Cooking on the road is fun in a lot of ways, but it has its challenges.
Finding a cozy and quiet place to cook and eat is one of those challenges. Washing dishes is another. Imagine washing dishes with only cold water that comes from a 25L jug, which means thereâ€™s no water pressure. Luckily, we found some great biodegradable dish soap.
Weâ€™ve eaten mainly in park recreational sites, rest areas, and campsites. Most of our meals have been around a fire, and have often incorporated cooking on a fire as well, which was our favorite way to cook.
Some days we feel lazy, so we will make cup noodles. Other days, a bit more time is taken into cooking. But the amount of dishes to clean is always a key player in the food we decide to make. Planning out exactly what utensils you will need to make the meal, and how you can be creative to cut down on the tools that you need is a fun experience.
When it came to shopping, we tried to stick to a very small budget ($10 per day). Overall, with the restaurants we wanted to eat at, we didnâ€™t meet that budget, but if we took away from that, our shopping did fit what we planned.
We had a cooler for our cold food, though we only bought ice on our trip. For the most part, we tried to freeze milk jugs of water at friendsâ€™ houses, or just leave it without anything to keep our food cold. Therefore, we bought mainly vegetables and cured meats, and stuck to our pantry for most of our cooking. We had a large selection of beans, rice, and pasta, and also had canned sardines and tuna. Chinese sausage was one of our main proteins. Some of our other cooler staples included gochujan (korean chili paste), kewpie mayo (japanese mayo), thai green curry paste, tom yum paste, eggs, and cheese.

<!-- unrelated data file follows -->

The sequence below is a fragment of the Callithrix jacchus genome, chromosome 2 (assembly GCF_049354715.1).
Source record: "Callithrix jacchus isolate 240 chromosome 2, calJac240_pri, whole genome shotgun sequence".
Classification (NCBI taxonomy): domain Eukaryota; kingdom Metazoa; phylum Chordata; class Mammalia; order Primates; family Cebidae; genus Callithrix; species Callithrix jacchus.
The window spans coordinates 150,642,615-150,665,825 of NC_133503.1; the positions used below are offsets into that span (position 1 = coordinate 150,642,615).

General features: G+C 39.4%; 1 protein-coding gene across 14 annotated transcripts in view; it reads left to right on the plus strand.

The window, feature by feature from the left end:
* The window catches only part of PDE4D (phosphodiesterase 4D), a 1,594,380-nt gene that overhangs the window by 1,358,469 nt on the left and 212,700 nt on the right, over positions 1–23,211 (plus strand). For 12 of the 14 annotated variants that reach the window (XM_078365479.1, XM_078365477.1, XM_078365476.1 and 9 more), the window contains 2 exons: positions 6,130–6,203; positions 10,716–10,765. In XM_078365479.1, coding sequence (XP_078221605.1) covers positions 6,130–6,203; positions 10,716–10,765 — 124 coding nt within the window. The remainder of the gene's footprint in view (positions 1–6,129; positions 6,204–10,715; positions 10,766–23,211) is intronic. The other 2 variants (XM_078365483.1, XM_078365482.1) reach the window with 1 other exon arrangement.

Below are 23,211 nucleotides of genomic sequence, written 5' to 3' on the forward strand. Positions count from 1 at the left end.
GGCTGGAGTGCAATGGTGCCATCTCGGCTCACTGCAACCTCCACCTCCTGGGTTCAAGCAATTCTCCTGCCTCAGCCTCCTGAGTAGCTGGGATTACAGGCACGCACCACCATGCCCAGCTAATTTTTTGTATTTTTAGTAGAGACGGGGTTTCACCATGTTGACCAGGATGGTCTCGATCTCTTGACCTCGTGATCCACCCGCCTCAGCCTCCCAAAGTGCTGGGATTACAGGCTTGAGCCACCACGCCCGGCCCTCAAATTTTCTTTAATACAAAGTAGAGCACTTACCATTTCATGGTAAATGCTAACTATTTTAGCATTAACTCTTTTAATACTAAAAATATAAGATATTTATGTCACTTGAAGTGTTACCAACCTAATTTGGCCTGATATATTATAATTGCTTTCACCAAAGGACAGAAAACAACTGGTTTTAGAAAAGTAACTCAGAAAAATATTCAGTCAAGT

In regards to vegetables, for the most part, we ate cabbage and carrots, with corn and broccoli at times. Both cabbage and carrots have quite a long shelf life, so we stuck to those.
Foraging was also big for us. Whenever we could, we would go for hikes to find mushrooms and berries. Wild raspberries and blueberries were abundant in Ontario, and boletes and chanterelles were out as well.
We also snacked a lot on the road, as at times, lunch spots were hard to come by, or we just didnâ€™t feel like stopping. Chips, chocolate, and candy were our guilty pleasures.
We visited restaurants mostly in Quebec. The casse croutes for poutine were our most regular stops, and we ate a lot in Montreal to treat ourselves at the end of our journey.
Here are some pictures of some meals that we have made.
Pancakes (Aunt Jemima mix) with wild raspberries and blueberries mixed with a touch of sugar. In between the pancakes is maple butter.
Ramen with instant noodles and a broth made from duck bones, shiitake mushrooms, and beef marrow bones (we had made the broth when we lived in Chilliwack and just took it with us). Served with broccoli and grilled pork shoulder marinated in gochujang.
Grilled spicy longanisa sausage with grilled cabbage, broccoli, and rice made with chicken broth.
Oat porridge with coconut milk and roasted chestnuts from T&T Supermarket.
Chick pea curry, made with garam masala spice blend, canned tomatos, and carrots.
Sometimes, we made the extra effort to make something really nice. This is hand rolled ramen noodles with two broths. The first is made with kimchi that we fermented for 20 years, then dried and made into a powder, and the other is made with beef marrow bones. All jokes aside, cup noodles were definitely handy for a quick lunch.
Rice with mentaiko (spicy cod roe) furikake and kewpie mayonnaise.
Foraged golden chanterelle mushrooms which we used for a pasta dish with butter, lemon, wild thyme, and lots of black pepper.
Grilled chorizo sausage with carrots roasted in brown butter, yellowfoot bolete mushrooms, and quinoa seasoned with lime and olive oil.
Rice with cabbage, carrots, and Chinese style chicken liver and pork sausage.
Baby octopus pasta with pearl bocconcini, sugar snap peas, and kale pesto.
Popcorn with olive oil and black pepper.
Hope you enjoyed the glimpse of what filled our stomachs during our two month road trip. We would love to hear what kind of food you make when you go camping, so feel free to comment.